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Robyn's Fish Health Page Two

Last Updated: 3/20/09

Diseases and Parasites Introduction
Fungus - fungus and egg fungus
Swim Bladder Disease

I wish I had the time to redo these health pages and add more information!

Also, check out my new page on general treatment for sick fish which includes a list of treatments when you do not have a clue, for bacteria, for fungus, and for parasites.

Diseases and Parasites Introduction

There is a plethora of information on fish diseases and parasites. Fish can have literally hundreds of species of bacteria, viruses, funguses, and/or parasites that live with them. In most cases, the fish can survive with them. Other times, the fish becomes sick and dies. Because this is a huge category in fish keeping, I do not have time to add more information here at this time. In the mean time, I refer you to the newsgroup called rec.aquaria.freshwater.misc and the following book: The Manual of Fish Health by Dr. Chris Andrews, et. al., Tetra Press, 1988. If there is one book a fish keeper should have, this is it!


Large parasites include anchor worm, fish lice, and fish leeches. Small parasites include those that cause ick (or ich) and velvet. Small parasites are often protozoans. Ick looks like white spots all over the body (not to be confused with tubercles on some breeding male fish such as the gills of male goldfish or the heads of male fathead minnows), and velvet looks like smaller yellow spots. Most medications against parasites are poisons. This means that sensitive fish like many catfish, discus, etc. may die from the medicine. In soft water especially, these medications are more deadly. Always try a new parasite killer first at half the recommended dose to see if the fish can take it. If they go crazy (jumping, flight behavior), it is killing them. Immediately do a 50% water change and add carbon to the filter. Even then, they could still die. I have lost more fish from adding medications than from any other cause.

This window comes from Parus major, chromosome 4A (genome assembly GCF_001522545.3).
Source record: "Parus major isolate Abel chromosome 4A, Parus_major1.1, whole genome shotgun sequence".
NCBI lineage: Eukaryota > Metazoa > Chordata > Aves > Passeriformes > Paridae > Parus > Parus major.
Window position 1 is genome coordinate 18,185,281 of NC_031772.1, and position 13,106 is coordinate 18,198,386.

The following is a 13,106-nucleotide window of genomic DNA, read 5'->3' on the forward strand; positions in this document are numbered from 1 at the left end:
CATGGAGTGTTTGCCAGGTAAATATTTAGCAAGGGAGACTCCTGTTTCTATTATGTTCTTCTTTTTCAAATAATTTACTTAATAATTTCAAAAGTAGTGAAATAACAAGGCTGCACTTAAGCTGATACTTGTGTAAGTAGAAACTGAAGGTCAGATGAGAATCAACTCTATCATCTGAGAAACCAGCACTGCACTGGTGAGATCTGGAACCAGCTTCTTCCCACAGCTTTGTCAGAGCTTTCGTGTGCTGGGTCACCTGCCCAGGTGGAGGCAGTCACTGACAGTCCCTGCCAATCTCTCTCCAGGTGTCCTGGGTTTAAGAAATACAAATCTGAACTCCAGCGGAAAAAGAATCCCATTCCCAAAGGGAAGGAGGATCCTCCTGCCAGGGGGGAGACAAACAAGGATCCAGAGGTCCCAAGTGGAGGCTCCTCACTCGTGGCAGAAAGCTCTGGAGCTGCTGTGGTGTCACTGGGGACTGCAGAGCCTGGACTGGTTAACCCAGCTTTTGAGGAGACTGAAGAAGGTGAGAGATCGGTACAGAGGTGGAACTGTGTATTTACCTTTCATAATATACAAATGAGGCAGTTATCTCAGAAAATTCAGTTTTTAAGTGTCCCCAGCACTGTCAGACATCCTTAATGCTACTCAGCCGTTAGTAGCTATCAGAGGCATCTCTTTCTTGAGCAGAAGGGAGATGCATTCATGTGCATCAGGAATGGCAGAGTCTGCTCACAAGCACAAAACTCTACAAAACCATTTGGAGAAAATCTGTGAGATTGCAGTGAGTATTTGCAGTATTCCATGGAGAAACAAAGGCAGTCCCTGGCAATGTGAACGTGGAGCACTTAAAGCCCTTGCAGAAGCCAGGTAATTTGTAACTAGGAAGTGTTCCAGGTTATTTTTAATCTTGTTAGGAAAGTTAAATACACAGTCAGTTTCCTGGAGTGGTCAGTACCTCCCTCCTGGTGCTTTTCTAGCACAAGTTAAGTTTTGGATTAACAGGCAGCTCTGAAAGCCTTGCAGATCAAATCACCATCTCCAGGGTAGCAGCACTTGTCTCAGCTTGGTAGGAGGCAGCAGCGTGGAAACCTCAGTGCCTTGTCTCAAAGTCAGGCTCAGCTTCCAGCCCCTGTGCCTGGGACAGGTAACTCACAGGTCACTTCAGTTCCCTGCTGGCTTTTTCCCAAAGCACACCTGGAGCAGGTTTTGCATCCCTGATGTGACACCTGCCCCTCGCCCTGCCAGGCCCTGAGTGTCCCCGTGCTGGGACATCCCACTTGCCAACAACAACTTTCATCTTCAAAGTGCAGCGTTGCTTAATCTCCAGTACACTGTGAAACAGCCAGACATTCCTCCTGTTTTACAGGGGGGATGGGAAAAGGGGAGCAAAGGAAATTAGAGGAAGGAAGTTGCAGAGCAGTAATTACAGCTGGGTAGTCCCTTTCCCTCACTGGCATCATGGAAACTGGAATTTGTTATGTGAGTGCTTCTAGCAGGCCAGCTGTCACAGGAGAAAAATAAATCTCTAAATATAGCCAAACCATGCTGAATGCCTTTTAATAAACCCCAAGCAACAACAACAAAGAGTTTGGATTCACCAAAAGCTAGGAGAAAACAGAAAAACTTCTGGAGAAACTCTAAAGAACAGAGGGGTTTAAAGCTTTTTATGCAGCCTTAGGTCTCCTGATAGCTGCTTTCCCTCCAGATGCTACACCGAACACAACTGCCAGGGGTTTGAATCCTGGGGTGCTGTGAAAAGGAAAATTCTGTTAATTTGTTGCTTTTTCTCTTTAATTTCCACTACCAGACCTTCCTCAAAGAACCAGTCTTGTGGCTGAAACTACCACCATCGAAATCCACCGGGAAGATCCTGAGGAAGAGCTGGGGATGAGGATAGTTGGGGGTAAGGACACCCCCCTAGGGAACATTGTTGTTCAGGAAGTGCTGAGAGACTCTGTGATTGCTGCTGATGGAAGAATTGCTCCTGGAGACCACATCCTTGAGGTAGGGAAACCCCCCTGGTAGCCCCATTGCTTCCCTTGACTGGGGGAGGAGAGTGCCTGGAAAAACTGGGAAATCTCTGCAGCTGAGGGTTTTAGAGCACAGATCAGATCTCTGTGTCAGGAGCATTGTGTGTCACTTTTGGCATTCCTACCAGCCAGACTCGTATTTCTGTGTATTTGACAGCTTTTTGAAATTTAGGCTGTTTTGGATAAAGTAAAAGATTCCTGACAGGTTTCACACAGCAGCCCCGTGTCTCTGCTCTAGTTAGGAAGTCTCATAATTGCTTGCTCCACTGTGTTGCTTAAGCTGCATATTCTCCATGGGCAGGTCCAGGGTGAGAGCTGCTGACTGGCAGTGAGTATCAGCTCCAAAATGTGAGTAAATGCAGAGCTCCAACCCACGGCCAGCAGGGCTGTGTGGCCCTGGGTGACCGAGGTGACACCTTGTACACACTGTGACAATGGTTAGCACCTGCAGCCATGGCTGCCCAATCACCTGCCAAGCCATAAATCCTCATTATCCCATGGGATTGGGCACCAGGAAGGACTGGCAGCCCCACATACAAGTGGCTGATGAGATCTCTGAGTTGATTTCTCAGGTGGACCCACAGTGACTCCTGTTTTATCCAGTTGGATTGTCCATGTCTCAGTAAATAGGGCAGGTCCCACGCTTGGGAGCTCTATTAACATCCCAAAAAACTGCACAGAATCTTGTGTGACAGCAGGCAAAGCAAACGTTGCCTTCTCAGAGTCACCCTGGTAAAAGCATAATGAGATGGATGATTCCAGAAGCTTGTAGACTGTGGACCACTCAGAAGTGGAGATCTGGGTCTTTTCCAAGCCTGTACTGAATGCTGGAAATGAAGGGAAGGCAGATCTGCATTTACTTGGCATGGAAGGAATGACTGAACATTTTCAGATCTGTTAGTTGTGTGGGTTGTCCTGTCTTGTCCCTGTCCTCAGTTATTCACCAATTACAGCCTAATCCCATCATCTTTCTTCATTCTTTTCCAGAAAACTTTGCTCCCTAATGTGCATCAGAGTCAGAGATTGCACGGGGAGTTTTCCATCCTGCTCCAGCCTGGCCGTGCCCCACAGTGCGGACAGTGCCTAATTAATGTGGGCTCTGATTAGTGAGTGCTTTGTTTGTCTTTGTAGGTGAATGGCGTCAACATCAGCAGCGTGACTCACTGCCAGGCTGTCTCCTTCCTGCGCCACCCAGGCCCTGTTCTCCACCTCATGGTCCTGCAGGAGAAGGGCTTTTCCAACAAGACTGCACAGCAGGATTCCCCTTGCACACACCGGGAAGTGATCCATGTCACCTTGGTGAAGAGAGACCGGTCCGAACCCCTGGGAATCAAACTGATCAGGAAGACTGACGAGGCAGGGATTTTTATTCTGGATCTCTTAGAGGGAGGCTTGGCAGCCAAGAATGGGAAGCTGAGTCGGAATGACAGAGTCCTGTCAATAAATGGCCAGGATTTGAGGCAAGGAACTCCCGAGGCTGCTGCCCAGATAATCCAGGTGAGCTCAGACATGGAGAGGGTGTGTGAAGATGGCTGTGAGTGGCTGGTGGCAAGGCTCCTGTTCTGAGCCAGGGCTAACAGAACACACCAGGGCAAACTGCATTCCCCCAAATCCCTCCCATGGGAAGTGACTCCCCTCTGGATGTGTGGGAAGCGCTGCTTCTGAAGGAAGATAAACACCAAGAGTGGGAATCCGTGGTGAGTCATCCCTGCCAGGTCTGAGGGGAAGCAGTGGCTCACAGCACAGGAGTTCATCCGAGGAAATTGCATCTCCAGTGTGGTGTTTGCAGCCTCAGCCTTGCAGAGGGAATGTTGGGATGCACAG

I read that fish with flukes can be put into a 2% salt solution for up to an hour in an aquarium or container with no plants or scaleless/sensitive fish in order to get the flukes to fall off the fish. Whenever a salt or other dip is used, watch for signs of stress in the fish such as gasping for air, zipping around quickly, twirling, listing to the side, going upside down, etc. If that is seen, remove them immediately. An air stone will help keep dips/baths well oxygenated.


When some of my new fish developed ick from a new betta, I treated the tank with Aquari-Sol by Aquarium Pharmaceuticals as per directions, increased the temperature to 80 degrees F, and added more aquarium salt (about a tablespoon per 5 gallons). This worked for two outbreaks I had when new fish were added to my newly setup 20 gallon tank in 2001. See the health photo page for more information and a photo of the betta with ick and a few goldfish with ick.

Fish Lice and Anchor Worm: